Cookies?
Library Header Image
LSE Theses Online London School of Economics web site

Whose party? Whose interests? Childcare policy, electoral imperative and organisational reform within the US Democrats, Australian Labor Party and Britain’s New Labour

Henehan, Kathleen (2014) Whose party? Whose interests? Childcare policy, electoral imperative and organisational reform within the US Democrats, Australian Labor Party and Britain’s New Labour. PhD thesis, The London School of Economics and Political Science (LSE).

[img]
Preview
PDF - Submitted Version
Download (3MB) | Preview

Abstract

The US Democrats, Australian Labor Party and British Labour Party adopted the issue of childcare assistance for middle-income families as both a campaign and as a legislative issue decades apart from one and other, despite similar rates of female employment. The varied timing of parties’ policy adoption is also uncorrelated with labour shortages, union density and female trade union membership. However, it is correlated with two politically-charged factors: first, each party adopted childcare policy as their rate of ‘organised female labour mobilisation’ (union density interacted with female trade union membership) reached its country-level peak; second, each party adopted the issue within the broader context of post-industrial electoral change, when shifts in both class and gender-based party-voter linkages dictated that the centre-left could no longer win elections by focusing largely on a male, blue-collar base. Were these parties driven to promote childcare in response to the changing needs of their traditional affiliates (unions), or was policy adoption an outcome of autonomous party elites in search of a new electoral constituency? Using both qualitative and quantitative techniques, this research analyses the correlates of policy adoption and the specific mechanisms through which party position change on the issue took place (e.g. legislator conversion versus legislator turnover). It finds that parties largely adopted the issue as a means to make strategic electoral appeals to higher-educated, post-materialist and in particular, female voters. However, the speed in which they were able to make these appeals (and hence, the time at which they adopted the issue) was contingent on the speed in which elites were able to reform their party’s internal organisation and specifically, wrest power away from both the unions and rank-and-file members in order to centralise decision making power on election campaigns, executive appointments and candidate selection processes into the hands of the leadership.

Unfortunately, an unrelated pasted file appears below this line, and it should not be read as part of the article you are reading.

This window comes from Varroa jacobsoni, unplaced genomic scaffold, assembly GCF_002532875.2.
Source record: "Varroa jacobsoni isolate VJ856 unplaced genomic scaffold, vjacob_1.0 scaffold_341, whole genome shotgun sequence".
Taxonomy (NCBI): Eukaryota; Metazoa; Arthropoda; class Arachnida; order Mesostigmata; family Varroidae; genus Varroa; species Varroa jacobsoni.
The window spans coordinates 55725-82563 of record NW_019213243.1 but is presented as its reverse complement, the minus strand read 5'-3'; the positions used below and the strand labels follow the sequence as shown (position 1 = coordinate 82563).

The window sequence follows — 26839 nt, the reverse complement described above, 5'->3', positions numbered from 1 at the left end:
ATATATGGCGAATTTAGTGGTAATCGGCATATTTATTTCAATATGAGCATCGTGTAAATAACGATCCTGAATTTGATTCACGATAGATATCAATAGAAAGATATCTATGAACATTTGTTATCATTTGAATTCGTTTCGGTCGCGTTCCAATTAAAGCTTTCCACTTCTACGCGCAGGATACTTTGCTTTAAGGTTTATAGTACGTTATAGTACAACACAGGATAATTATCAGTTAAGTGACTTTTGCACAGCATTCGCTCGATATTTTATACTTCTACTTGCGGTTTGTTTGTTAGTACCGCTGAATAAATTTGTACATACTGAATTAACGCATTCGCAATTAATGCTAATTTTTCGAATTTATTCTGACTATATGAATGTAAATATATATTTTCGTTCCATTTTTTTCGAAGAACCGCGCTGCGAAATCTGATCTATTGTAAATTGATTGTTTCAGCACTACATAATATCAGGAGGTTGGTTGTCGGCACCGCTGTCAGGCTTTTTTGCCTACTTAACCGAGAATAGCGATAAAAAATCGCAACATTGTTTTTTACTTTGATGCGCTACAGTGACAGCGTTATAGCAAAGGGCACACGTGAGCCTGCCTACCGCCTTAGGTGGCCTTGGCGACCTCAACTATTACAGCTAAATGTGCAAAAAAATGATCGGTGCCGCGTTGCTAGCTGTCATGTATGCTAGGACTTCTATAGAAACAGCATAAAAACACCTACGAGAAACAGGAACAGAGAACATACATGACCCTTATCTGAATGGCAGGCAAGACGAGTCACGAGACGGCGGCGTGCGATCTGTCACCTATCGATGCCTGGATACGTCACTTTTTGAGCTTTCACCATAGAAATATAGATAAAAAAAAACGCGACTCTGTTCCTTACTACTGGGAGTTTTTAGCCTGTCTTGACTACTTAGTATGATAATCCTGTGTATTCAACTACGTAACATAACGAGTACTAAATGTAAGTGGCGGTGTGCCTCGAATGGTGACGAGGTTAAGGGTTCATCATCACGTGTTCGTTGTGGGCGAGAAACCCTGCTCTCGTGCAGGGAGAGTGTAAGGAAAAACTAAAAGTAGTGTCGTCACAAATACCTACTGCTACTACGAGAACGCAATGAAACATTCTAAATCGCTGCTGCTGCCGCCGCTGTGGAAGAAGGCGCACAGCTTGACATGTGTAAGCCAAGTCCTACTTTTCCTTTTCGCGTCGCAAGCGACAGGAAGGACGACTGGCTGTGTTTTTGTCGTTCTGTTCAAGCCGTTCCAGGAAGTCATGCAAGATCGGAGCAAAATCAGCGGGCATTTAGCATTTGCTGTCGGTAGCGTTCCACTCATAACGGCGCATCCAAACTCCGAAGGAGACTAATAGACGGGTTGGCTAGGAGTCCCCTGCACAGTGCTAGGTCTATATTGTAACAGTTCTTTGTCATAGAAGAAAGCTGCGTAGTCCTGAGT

Item Type: Thesis (PhD)
Additional Information: © 2014 Kathleen A. Henehan
Library of Congress subject classification: J Political Science > JF Political institutions (General)
Sets: Departments > Government
Supervisor: Hopkin, Jonathan
URI: http://etheses.lse.ac.uk/id/eprint/1070

Actions (login required)

Record administration - authorised staff only Record administration - authorised staff only

Downloads

Downloads per month over past year

View more statistics